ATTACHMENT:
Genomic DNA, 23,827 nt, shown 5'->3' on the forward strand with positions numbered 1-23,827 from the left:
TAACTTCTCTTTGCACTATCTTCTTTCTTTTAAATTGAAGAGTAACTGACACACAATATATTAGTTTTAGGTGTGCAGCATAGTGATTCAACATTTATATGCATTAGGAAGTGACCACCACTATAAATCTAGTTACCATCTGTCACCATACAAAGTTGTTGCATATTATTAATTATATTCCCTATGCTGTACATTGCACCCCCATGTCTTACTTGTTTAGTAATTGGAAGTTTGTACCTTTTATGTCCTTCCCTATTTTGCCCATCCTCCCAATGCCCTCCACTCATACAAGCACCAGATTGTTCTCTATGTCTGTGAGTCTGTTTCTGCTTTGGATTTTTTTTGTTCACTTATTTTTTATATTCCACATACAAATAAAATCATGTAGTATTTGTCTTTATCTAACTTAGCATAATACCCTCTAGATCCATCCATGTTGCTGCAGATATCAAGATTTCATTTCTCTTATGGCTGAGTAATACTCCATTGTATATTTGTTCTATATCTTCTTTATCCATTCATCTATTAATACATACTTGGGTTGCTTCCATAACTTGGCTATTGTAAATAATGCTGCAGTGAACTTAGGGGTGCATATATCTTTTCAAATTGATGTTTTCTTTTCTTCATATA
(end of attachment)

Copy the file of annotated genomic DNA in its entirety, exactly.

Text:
Genomic DNA, 23,827 nt, shown 5'->3' on the forward strand with positions numbered 1-23,827 from the left:
TAACTTCTCTTTGCACTATCTTCTTTCTTTTAAATTGAAGAGTAACTGACACACAATATATTAGTTTTAGGTGTGCAGCATAGTGATTCAACATTTATATGCATTAGGAAGTGACCACCACTATAAATCTAGTTACCATCTGTCACCATACAAAGTTGTTGCATATTATTAATTATATTCCCTATGCTGTACATTGCACCCCCATGTCTTACTTGTTTAGTAATTGGAAGTTTGTACCTTTTATGTCCTTCCCTATTTTGCCCATCCTCCCAATGCCCTCCACTCATACAAGCACCAGATTGTTCTCTATGTCTGTGAGTCTGTTTCTGCTTTGGATTTTTTTTGTTCACTTATTTTTTATATTCCACATACAAATAAAATCATGTAGTATTTGTCTTTATCTAACTTAGCATAATACCCTCTAGATCCATCCATGTTGCTGCAGATATCAAGATTTCATTTCTCTTATGGCTGAGTAATACTCCATTGTATATTTGTTCTATATCTTCTTTATCCATTCATCTATTAATACATACTTGGGTTGCTTCCATAACTTGGCTATTGTAAATAATGCTGCAGTGAACTTAGGGGTGCATATATCTTTTCAAATTGATGTTTTCTTTTCTTCATATA